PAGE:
China Power

How Are Taiwan’s Diplomatic Allies Faring in the Great Vaccine Race?

Recent Features

China Power | Diplomacy | East Asia

How Are Taiwan’s Diplomatic Allies Faring in the Great Vaccine Race?

With China as a major world supplier of vaccines, is recognizing Taiwan a handicap in the rush to procure shots?

How Are Taiwan’s Diplomatic Allies Faring in the Great Vaccine Race?
Credit: Office of the President, ROC (Taiwan)

China has emerged as the world’s largest provider of COVID-19 vaccines, having sold or donated over 200 million doses of its Sinopharm and Sinovac jabs, enough to fully vaccinate over 100 million people. By contrast, the next leading exporter, the EU, has sent just 82.3 million doses abroad. China is by far the leading provider of vaccines to the developing world, where countries have struggled to access any inoculation doses at all.

What does that mean for the 15 countries around the world that recognize Taiwan – and thus have no access to China’s vaccines?

It’s certainly an issue of concern for Taipei. Back in April, Taiwan’s Foreign Minister Joseph Wu accused China of “flexing its muscles” and using vaccine diplomacy to try to win over Taiwan’s diplomatic allies. “If you look at those countries that are receiving the Chinese vaccines, whether it’s Brazil or Chile or El Salvador, I think it’s having lots of impact on our diplomatic allies,” Wu said at the time.

Yet an investigation by The Diplomat shows that Taiwan’s 15 diplomatic allies – Belize, eSwatini, Guatemala, Haiti, Honduras, the Marshall Islands, Nauru, Nicaragua, Palau, Paraguay, Saint Lucia, St. Kitts and Nevis, St. Vincent and the Grenadines, Tuvalu, and the Vatican – are not doing markedly worse on vaccine provision than their near neighbors. Nor are they doing noticeably worse than the seven countries to have switched their diplomatic recognition from Taipei to Beijing since 2016.

Of those countries, two – the Marshall Islands and Palau – have benefited from their Compacts of Free Association with the United States, which resulted in access to U.S. vaccines. In Palau, for instance, over 80 percent of the population has received at least one dose of a vaccine, making it one of the top performing countries in the world. The Marshall Islands sits at 69.2 percent, still far above the global average of 24.7 percent, or the average for Oceania of 18.6 percent.

Haiti is on the other end of the scale. It’s one of the few countries in the world that has not even started vaccinations – in part because its government rejected an initial offer of AstraZeneca doses amid widespread concerns about possible side effects.

Meanwhile, the Dominican Republic, which occupies the other half of the island of Hispaniola has at least partially vaccinated 46.7 percent of its population – largely thanks to the provision of vaccines from China. The Dominican Republic, which switched its recognition from Taiwan to China in 2018, may have good reason to be thankful for its timing – it has purchase 10.8 million doses of Chinese vaccines, and been gifted another 50,000.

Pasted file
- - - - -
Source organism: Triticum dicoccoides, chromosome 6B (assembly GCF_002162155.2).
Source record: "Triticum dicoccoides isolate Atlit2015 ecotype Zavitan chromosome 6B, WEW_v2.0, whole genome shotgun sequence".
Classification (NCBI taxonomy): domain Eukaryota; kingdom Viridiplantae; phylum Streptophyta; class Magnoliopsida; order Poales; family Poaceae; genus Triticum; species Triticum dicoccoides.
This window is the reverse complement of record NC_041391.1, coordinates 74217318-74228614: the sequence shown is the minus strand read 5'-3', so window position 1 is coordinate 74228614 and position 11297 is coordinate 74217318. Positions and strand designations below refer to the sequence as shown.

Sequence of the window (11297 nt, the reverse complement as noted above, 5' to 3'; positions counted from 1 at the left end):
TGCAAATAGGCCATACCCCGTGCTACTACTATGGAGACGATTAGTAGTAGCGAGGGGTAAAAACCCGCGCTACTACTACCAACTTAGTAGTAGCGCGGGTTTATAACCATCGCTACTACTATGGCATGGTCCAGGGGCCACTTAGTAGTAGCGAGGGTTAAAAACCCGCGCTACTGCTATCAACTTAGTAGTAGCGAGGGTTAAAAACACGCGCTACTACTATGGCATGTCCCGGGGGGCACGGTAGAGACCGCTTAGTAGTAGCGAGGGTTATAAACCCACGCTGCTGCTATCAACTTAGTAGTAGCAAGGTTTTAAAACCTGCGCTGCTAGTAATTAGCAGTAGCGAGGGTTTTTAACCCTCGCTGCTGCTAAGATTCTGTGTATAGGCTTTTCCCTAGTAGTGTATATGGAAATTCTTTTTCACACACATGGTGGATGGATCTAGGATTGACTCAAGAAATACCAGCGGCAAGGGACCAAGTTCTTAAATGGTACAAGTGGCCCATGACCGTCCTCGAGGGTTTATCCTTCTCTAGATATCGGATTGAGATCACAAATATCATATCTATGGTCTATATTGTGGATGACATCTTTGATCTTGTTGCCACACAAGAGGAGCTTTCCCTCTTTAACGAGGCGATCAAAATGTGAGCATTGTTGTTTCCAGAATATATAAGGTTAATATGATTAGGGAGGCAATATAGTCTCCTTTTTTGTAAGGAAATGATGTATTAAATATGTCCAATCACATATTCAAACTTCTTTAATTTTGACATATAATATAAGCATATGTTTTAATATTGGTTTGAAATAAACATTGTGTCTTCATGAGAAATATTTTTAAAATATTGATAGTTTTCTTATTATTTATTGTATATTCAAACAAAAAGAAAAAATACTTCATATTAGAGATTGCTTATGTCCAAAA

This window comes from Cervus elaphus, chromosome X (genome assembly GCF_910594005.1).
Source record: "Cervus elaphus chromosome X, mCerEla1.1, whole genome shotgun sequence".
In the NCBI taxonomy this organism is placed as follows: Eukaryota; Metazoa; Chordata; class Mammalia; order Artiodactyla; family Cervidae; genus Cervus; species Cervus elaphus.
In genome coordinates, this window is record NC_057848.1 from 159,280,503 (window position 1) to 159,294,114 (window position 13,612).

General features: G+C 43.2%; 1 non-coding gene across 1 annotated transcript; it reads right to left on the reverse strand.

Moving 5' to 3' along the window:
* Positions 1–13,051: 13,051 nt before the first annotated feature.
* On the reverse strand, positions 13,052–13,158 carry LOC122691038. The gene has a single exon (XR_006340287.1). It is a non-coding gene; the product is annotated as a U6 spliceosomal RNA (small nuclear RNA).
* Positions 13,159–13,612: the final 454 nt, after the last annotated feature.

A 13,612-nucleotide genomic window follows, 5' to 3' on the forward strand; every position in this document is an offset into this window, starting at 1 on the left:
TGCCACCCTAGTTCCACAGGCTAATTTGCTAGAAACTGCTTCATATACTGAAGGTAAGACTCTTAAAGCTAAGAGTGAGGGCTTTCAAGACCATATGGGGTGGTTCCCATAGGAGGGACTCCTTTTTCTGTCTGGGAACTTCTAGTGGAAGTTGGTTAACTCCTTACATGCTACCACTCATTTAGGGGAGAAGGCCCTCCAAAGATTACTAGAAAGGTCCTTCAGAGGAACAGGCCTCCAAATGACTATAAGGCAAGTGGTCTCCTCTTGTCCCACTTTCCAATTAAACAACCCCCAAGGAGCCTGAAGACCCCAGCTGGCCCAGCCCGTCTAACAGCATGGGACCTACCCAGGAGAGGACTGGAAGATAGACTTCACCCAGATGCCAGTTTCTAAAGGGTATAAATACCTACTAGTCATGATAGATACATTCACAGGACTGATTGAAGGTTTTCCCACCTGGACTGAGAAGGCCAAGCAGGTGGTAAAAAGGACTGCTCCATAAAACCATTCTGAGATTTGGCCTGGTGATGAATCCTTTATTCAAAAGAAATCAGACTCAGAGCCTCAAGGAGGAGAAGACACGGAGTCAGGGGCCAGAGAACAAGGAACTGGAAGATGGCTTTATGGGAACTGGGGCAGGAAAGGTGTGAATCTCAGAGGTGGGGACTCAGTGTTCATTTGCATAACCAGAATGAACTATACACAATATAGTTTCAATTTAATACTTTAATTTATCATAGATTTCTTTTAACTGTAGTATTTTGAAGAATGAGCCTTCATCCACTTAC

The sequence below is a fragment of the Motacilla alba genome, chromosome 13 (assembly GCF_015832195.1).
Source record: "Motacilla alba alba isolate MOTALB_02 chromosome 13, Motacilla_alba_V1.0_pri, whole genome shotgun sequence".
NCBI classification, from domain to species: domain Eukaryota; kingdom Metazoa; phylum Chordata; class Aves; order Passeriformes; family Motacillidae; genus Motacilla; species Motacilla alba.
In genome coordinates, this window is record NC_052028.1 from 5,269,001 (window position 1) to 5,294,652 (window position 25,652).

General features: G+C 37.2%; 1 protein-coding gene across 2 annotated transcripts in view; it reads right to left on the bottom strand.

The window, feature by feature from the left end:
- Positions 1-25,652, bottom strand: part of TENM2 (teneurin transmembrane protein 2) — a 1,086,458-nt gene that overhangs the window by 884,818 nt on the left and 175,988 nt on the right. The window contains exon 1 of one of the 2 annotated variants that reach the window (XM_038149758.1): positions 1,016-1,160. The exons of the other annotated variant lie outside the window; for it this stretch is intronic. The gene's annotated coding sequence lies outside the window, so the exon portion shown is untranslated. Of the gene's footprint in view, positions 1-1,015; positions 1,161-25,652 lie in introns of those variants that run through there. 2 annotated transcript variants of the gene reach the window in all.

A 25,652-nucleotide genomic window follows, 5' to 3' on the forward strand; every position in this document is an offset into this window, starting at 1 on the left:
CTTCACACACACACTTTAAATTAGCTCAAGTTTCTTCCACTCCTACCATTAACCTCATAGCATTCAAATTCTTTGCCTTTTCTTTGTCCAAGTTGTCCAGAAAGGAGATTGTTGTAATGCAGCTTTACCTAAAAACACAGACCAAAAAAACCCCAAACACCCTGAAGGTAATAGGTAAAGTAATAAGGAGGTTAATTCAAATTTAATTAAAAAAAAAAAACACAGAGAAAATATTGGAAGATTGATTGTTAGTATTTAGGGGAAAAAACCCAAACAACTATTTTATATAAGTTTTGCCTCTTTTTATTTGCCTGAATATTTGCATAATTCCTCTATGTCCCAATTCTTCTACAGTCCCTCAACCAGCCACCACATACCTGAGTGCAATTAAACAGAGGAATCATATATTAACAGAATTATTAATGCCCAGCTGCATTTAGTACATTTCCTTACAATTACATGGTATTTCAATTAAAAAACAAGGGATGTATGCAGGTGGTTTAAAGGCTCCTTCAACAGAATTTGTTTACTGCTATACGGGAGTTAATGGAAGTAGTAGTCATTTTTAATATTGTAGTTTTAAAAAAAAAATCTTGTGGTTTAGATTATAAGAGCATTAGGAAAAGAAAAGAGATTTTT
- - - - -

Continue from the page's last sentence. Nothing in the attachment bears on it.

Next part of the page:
It’s doubtful, however, that merely having a diplomatic relationship with China would have cured Haiti’s COVID-19 vaccine woes. The country has been suffering from deep-set political turmoil, which culminated this week in the stunning assassination of Haitian President Jovenel Moïse. As one expert put it, “So you name it, in terms of instability and institutional decay, you have it at the moment in Haiti” – meaning the lack of diplomatic relations with China is hardly a major factor in Haiti’s vaccine rollout woes.

Taiwan’s allies, however, have received some donations from other sources. India has donated at least 680,000 doses to Taiwan’s diplomatic allies — and at least one of those donations, to Paraguay, was motivated precisely because of the country’s relationship with Taiwan. Israel sent 5,00 doses each to Guatemala and Honduras. Regional players have also been active in supporting their neighbors. Mexico has offered 150,000 doses apiece to Guatemala and Honduras, while Chile sent 20,000 vaccines to Paraguay (ironically enough, Chile gifted Sinovac doses to Paraguay, having imported its own supply from China). Nauru, meanwhile, was able to vaccinate its entire adult population thanks to donations from Australia and India via COVAX.

Of course, India’s donations dropped off sharply as it faced down a domestic crisis this spring, and rushed to inoculate the population at home. The developing world, including Taiwan’s diplomatic allies, may not be able to count on New Delhi for additional doses. But whether China’s newest partners will find Beijing a more ready supplier is still very much in question.

Looking at the seven countries to have switched diplomatic recognition from Taipei to Beijing since Taiwan’s President Tsai Ing-wen took office in 2016 – in chronological order: Sao Tome and Principe (2016), Panama (2017), the Dominican Republic (2018), Burkina Faso (2018), El Salvador (2018), the Solomon Islands (2019), and Kiribati (2019) – China has not exactly been a major vaccine provider. Between all seven countries, China has donated just 250,000 doses, according to UNICEF’S COVID-19 Vaccine Market Tracker: 150,00 to El Salvador and 50,000 each to the Solomon Islands and the Dominican Republic.

Nor has China been especially active in selling its doses to these countries. According to the China COVID-19 vaccine tracker created by Bridge Consulting, China has sold doses to both El Salvador (2 million) and the Dominican Republic (10.8 million) in addition to the donated jabs. But China has not sold vaccines to Burkina Faso, Kiribati, Panama, Sao Tome and Principe, or the Solomon Islands – meaning these erstwhile diplomatic allies of Taiwan have received no vaccines from China to date.

A previous version of this article misstated the year the Solomon Islands and Kiribati switched their recognition to China.